Oregon State University Libraries Special Collections/Daily Barameter
“Why William Appleman Williams, for God’s sake?” asked Arthur Schlesinger Jr. in 1999 when he learned that Williams’s The Contours of American History had been voted one of the 100 best nonfiction books of the twentieth century by the Modern Library. Schlesinger had spent the better part of half a century fighting the influence of Williams, describing him in 1954 as “pro-communist” to the president of the American Historical Association. In 1959 the New York Times picked Schlesinger’s The Coming of the New Deal and Williams’s The Tragedy of American Diplomacy as best books of the year, calling the first, in a nod to a liberalism still vital, a “spirited study” and the second a “free-swinging attack” on US foreign policy, hinting at the raucous dissent to come. But forty years later, Schlesinger considered the fight won. The victory of the United States in the cold war had disproved Williams’s jeremiads against an American empire careening toward disaster, while the concomitant collapse of the left had confirmed Schlesinger’s position as curator of America’s historical sensibility–liberal, democratic, pragmatic. Schlesinger was one of the Modern Library’s jurors, and his own The Age of Jackson made the cut. Still, he couldn’t keep Williams, dead for nearly a decade, out of the pantheon. For God’s sake.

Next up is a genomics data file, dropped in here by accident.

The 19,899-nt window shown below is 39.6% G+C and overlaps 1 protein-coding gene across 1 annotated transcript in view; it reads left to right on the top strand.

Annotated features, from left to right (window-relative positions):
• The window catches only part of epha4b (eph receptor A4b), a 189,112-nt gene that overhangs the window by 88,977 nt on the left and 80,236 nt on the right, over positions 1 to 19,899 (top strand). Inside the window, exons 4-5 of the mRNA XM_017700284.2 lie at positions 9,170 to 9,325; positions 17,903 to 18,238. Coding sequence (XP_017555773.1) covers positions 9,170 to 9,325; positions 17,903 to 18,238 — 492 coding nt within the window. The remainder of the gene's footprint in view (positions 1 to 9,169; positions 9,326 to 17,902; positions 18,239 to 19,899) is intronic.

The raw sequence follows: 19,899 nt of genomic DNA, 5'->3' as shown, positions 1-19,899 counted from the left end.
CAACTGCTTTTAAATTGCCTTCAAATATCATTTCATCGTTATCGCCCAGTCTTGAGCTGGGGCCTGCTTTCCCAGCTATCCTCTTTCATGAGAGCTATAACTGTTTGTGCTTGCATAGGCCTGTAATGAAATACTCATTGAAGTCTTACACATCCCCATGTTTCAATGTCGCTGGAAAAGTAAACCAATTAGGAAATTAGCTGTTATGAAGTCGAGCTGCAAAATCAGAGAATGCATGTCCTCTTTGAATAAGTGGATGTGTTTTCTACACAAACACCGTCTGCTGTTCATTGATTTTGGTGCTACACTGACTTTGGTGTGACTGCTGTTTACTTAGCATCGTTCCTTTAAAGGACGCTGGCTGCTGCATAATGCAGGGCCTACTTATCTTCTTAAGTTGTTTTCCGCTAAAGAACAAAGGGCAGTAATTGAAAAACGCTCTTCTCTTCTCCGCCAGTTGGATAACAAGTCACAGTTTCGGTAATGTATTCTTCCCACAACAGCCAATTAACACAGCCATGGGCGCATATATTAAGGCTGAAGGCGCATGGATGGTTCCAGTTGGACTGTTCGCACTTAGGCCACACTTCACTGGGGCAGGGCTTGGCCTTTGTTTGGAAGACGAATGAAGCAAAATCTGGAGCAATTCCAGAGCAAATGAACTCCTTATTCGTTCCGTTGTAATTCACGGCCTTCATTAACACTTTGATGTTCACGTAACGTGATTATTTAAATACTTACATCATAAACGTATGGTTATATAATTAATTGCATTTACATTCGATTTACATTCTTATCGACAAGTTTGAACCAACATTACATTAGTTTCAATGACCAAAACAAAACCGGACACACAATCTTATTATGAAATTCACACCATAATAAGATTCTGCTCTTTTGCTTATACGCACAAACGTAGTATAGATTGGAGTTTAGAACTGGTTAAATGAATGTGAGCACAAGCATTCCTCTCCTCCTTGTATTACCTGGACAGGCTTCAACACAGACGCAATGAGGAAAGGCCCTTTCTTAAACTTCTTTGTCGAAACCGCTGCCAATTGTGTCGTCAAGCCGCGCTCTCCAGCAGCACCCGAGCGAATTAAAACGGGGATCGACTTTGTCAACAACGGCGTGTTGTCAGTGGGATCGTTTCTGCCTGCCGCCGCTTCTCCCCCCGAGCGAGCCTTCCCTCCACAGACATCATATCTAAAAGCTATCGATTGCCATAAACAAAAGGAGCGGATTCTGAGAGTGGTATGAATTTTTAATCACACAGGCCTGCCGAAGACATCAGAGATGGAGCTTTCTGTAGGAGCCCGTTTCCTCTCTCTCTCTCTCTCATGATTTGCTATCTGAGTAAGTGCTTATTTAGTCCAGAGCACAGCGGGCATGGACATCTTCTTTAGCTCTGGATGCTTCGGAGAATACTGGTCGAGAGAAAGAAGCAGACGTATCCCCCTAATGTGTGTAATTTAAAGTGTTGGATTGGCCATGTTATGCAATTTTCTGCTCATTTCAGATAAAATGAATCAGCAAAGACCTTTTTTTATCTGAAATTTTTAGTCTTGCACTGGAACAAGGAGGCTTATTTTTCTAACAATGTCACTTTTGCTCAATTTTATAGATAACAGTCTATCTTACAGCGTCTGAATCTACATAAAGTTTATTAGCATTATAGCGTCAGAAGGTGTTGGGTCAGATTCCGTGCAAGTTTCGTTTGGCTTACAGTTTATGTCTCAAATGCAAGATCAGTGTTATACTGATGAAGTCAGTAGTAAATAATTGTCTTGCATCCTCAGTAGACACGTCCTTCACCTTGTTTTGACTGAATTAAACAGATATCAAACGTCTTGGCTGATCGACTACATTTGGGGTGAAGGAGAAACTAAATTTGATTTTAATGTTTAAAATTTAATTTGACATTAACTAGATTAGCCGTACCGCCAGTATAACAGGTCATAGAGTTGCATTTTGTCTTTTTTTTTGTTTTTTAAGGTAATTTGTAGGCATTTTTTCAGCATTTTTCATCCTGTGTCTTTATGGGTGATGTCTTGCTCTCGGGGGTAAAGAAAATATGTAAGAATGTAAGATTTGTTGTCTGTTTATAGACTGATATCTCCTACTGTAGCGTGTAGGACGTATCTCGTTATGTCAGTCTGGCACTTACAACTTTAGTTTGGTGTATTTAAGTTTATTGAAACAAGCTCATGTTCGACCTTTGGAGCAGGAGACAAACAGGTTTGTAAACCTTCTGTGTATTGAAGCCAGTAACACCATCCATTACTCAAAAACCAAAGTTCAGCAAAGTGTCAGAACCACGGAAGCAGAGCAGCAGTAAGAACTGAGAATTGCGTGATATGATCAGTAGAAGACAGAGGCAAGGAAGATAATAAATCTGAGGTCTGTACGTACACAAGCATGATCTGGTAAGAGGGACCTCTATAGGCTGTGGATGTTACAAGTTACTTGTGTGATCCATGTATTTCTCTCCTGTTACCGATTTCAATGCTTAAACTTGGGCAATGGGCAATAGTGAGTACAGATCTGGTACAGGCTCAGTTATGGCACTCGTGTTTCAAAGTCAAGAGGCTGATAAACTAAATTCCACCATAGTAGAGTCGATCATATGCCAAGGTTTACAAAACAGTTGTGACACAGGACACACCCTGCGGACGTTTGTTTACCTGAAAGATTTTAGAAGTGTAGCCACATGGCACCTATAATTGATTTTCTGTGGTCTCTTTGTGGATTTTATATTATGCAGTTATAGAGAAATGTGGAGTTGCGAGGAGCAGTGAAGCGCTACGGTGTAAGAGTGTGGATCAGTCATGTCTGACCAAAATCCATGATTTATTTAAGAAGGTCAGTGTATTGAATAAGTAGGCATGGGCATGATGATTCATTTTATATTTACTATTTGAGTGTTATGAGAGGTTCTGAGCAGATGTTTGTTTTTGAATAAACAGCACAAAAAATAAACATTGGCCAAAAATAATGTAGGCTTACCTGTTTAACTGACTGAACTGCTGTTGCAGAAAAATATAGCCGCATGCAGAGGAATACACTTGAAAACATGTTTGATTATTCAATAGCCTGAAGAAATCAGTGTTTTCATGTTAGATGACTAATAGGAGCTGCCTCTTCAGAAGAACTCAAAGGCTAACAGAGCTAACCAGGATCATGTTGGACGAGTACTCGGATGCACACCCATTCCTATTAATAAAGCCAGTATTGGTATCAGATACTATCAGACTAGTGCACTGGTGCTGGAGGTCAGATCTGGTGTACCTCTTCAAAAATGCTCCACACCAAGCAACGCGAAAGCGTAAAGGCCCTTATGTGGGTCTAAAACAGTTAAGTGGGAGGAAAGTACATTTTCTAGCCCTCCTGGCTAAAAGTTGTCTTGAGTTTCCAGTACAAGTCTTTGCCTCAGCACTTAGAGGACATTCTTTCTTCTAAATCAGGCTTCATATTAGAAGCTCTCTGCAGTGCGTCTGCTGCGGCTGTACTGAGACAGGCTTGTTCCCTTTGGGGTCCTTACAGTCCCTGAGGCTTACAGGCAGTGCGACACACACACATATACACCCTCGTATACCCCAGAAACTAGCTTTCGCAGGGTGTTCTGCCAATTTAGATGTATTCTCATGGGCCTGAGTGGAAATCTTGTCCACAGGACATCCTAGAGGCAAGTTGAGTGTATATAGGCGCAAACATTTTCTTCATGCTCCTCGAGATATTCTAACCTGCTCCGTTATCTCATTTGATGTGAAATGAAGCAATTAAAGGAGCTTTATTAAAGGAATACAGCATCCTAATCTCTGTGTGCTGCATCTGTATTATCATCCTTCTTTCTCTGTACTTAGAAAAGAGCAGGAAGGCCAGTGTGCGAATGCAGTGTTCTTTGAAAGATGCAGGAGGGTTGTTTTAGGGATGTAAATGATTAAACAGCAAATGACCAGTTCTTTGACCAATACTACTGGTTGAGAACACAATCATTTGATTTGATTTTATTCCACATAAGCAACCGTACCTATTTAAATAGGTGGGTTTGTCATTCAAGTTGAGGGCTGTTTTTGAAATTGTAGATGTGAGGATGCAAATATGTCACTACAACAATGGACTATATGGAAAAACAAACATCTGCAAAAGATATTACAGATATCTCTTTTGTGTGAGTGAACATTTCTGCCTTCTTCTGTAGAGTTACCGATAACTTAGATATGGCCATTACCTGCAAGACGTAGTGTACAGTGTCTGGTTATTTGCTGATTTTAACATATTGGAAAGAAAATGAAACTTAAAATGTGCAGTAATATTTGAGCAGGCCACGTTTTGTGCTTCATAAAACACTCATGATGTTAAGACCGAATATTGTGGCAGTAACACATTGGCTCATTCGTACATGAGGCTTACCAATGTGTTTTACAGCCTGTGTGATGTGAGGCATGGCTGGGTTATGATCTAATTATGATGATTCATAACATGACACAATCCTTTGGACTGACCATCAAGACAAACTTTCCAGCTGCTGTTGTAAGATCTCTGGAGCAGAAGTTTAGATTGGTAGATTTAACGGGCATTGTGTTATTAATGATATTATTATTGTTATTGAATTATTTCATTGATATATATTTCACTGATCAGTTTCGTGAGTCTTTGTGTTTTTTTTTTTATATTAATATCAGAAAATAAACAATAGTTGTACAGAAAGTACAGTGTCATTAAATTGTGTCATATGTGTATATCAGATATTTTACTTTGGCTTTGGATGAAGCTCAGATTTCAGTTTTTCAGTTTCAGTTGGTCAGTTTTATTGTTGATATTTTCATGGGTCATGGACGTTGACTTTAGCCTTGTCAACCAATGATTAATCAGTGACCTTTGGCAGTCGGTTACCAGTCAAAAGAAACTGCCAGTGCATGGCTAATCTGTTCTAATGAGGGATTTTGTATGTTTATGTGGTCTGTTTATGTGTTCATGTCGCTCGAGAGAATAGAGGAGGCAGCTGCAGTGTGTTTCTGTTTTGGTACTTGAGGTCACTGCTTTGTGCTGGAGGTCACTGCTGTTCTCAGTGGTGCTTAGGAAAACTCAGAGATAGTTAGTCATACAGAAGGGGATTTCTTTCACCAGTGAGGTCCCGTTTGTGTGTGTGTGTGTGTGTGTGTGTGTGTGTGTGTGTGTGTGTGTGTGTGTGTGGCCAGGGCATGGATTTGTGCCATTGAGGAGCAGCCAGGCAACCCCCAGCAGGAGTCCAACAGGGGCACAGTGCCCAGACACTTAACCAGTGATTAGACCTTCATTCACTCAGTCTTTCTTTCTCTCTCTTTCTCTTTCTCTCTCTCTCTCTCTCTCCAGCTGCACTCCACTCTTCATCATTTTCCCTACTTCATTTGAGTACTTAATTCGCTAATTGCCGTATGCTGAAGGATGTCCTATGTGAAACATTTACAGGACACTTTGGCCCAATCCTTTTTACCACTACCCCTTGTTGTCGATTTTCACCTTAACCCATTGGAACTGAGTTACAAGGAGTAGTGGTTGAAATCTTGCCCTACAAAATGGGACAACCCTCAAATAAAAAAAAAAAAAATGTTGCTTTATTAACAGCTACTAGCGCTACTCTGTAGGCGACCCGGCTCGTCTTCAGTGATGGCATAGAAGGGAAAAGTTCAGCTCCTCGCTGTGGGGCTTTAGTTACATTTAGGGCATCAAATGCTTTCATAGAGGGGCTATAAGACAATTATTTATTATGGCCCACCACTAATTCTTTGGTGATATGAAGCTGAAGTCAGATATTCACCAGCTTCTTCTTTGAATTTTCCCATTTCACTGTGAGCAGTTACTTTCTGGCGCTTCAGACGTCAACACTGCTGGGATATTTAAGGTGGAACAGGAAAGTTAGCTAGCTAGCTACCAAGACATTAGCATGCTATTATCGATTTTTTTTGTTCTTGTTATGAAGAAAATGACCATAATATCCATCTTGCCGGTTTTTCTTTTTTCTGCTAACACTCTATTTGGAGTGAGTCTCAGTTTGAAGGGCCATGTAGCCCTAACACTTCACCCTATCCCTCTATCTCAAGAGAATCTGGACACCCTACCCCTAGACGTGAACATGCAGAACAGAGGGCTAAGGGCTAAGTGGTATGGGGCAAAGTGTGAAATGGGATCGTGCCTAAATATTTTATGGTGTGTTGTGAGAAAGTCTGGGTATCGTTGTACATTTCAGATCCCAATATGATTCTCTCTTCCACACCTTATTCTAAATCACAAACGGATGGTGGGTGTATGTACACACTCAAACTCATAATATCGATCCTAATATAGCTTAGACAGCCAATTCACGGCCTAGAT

Williams was not the first historian to identify the United States as an empire, and much of his criticism of Eisenhower-era conformity echoed that of contemporaries like C. Wright Mills. Yet Williams was unique in linking domestic disquiet to a long history of expansion, which in his grandest formulations he traced back to England’s Glorious Revolution, making him one of America’s most consequential dissident intellectuals. He was ahead of many scholars in considering how the violence visited upon American Indians by Western expansion helped forge America’s double-edged nationalism: espousing universalism, the Puritans wanted to subdue the “barbarians,” Williams remarked in The Nation in 1959, while the Puritans’ desire to be “left alone” could only be realized by “exterminating” them; the “American dream” for the country to become “a world unto itself” is not as “isolationist a policy as we have liked to think.” “Gunfire removed the hardy,” he wrote in Empire as a Way of Life, and displacement and disease extirpated the rest: “the coughs, the sneezes, and the laying on of hands were like the bombs over Hiroshima and Nagasaki.” Williams’s criticism of containment–Washington’s post-World War II efforts to isolate the Soviet Union and limit the spread of Communism–got him labeled a moral relativist when in fact he was an ethical absolutist. What is good for us is a non-negotiable good for them. “And if all that the rumors of catastrophe mean,” he said on America’s bicentennial, “is that the barbarians will land at Plymouth Rock, I can only say that I will give over in peace. They would move us off dead center.”